Session Type: ACR Poster Session A
Session Time: 9:00AM-11:00AM
Background/Purpose: Most data about infections associated to biologic therapy in juvenile idiopathic arthritis (JIA) derive from registries designed to identify general adverse events that have not focused on risk factors for this condition. In addition, previous publications of biological therapies were performed in distinct settings regarding endemic area and infection surveillance protocol. Therefore, our objectives were to assess the rate of serious/opportunistic infections in JIA patients from a single tertiary center under biologic therapy using a standardized electronic protocol in order to identify possible risk factors associated to theses complications.
Methods: From August 2004 to March 2016, 107 consecutive JIA patients were longitudinally followed at the biologic therapy center of the Rheumatology Division of our tertiary university hospital using a standardized electronic database protocol including demographic data, clinical and laboratorial findings and treatment at baseline and at the moment of infection. Serious infections were defined as those requiring hospitalization or intravenous antibiotics and opportunistic infections included tuberculosis(TB), herpes zoster(HZ) and systemic mycosis. All subcutaneous and intravenous biologic agents are regularly administered in our center with previous infectious screening.
Results: The mean age at baseline was 14.6±5.7yrs, 71% were females and median disease duration prior to biologic therapy was 4.8yrs (0.1-21). A total of 398 patient-yrs (py) were included: 179py for etanercept (ETN), 92py for adalimumab (ADA), 22py for infliximab (IFX), 78py for abatacept (ABA) and 27py for tocilizumab (TCZ). The median time of biologic exposure was 3.0 years (0.15-11.5). We observed 35 serious/opportunistic infectious events in 27 (25%) patients:31 (88.6%) were serious infections and 7 (20%) opportunistic (1 TB, 5 HZ, 1 systemic candidiasis). The median time of total biologic exposure until infection was 18 months (1–91) and most common sites were: 34% skin/soft tissue, 23% urinary tract and 20% respiratory tract. No patient died due to infectious complications. Serious/opportunistic infections rates were 10.6/100py for ETN, 10.9/100py for ADA, 2.6/100py for ABA and 14.8/100py for TCZ. Comparison of 27 patients with and 80 without infection showed a higher frequency of systemic-onset JIA (44 vs. 20%,p=0.021), lower age at biologic therapy initiation (12 ± 6 vs. 16 ± 5yrs,p=0.005) and a history of previous serious infection (33 vs. 14%,p=0.042) in the former group. Further analysis of 35 patients with and 80 patients without infectious complications balanced for mean time of biologic exposure revealed a significantly higher frequency of lymphopenia (17 vs. 1%,p=0.003) during infection events. Disease activity parameters and concomitant treatment had no influence on infections rate (p>0.05).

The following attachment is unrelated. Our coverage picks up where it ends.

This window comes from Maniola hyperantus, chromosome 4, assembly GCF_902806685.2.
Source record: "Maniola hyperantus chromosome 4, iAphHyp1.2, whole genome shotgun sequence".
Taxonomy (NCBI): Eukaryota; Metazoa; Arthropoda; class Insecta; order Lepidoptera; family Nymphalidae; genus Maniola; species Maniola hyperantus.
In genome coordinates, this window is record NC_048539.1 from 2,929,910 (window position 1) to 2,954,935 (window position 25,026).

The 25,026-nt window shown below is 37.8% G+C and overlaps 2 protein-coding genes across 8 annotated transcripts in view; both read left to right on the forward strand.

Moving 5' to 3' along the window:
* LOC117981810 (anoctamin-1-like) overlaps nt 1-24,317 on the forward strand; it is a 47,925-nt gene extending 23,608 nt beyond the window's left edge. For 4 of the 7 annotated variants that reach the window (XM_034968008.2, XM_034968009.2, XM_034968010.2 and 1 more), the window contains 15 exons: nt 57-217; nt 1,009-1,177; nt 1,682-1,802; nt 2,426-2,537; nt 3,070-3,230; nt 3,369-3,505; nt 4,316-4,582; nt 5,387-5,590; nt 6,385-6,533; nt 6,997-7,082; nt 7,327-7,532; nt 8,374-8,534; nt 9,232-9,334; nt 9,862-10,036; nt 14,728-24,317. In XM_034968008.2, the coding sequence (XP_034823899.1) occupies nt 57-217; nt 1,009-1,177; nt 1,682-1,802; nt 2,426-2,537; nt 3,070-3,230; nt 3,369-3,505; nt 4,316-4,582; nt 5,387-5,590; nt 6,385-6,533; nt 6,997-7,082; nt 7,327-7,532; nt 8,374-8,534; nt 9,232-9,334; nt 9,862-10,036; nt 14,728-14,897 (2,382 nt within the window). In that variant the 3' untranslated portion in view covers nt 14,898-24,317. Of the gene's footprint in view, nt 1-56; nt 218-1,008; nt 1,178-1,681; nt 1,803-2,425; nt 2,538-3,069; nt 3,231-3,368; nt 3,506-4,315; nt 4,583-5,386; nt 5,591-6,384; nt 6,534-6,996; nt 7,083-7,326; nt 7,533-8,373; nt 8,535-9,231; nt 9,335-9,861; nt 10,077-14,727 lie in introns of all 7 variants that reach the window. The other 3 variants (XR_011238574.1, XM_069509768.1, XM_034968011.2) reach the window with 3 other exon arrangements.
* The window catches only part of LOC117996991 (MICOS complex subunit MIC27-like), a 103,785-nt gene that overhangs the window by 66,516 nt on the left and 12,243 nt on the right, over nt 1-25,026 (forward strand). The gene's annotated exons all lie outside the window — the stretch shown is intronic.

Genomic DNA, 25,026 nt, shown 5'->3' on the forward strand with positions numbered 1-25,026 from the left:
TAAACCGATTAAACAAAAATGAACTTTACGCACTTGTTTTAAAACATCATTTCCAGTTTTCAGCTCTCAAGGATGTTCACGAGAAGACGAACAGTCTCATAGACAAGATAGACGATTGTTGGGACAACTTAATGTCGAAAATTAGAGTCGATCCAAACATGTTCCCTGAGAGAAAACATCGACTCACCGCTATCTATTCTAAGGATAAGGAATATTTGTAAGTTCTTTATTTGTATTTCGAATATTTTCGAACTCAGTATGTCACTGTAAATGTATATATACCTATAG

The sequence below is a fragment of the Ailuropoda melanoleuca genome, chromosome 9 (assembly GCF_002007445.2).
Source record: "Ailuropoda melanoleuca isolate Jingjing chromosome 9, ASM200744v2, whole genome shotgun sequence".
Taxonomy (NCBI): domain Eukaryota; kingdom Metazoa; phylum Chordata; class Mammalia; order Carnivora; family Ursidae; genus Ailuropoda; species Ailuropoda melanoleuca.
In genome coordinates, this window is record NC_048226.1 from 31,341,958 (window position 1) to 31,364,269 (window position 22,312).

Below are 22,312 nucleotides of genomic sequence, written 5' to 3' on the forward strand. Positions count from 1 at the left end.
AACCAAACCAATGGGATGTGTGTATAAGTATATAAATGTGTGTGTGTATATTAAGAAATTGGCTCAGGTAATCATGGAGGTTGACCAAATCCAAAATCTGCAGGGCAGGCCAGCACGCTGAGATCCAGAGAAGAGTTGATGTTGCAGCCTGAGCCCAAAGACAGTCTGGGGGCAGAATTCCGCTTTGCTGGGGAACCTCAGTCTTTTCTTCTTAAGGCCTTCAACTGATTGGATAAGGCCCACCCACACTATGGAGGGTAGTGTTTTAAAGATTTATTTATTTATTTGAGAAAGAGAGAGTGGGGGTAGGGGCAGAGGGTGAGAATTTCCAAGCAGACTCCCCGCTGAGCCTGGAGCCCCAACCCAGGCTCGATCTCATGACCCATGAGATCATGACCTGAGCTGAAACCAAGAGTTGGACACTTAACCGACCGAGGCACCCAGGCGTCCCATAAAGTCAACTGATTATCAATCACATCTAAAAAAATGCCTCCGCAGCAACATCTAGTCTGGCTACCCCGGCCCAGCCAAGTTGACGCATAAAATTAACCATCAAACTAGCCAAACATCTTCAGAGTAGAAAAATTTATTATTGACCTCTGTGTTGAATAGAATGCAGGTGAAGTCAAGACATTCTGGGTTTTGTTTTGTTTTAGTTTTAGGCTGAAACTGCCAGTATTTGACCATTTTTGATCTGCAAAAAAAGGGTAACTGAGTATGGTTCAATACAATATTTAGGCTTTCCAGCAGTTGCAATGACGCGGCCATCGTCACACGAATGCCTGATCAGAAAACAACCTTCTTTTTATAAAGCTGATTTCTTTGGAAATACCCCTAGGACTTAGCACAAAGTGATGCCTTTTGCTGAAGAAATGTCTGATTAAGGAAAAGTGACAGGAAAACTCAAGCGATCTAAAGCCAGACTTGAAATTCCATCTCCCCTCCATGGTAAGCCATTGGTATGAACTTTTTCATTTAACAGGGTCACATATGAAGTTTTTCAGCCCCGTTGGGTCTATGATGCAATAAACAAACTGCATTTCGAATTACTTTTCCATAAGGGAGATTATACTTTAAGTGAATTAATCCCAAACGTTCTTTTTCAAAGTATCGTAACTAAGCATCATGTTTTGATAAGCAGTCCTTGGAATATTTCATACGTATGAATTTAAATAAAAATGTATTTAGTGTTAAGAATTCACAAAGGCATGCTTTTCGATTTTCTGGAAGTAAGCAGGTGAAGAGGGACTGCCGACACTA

Conclusion: This single center study demonstrated a high rate of serious infections in JIA patients under biologic therapy in a real life setting, except for ABA. Systemic-onset JIA, lower age at biologic therapy start, history of previous serious infections and lymphopenia were important risk factors for these complications.
To cite this abstract in AMA style:Brunelli J, Schmidt AR, Sallum AME, Goldenstein-Schainberg C, Bonfa E, Silva CA, Aikawa NE. High Rate of Serious Infection in Juvenile Idiopathic Arthritis Under Biologic Therapy in a Real Life Setting [abstract]. Arthritis Rheumatol. 2016; 68 (suppl 10). https://acrabstracts.org/abstract/high-rate-of-serious-infection-in-juvenile-idiopathic-arthritis-under-biologic-therapy-in-a-real-life-setting/. Accessed March 26, 2019.
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ACR Meeting Abstracts - https://acrabstracts.org/abstract/high-rate-of-serious-infection-in-juvenile-idiopathic-arthritis-under-biologic-therapy-in-a-real-life-setting/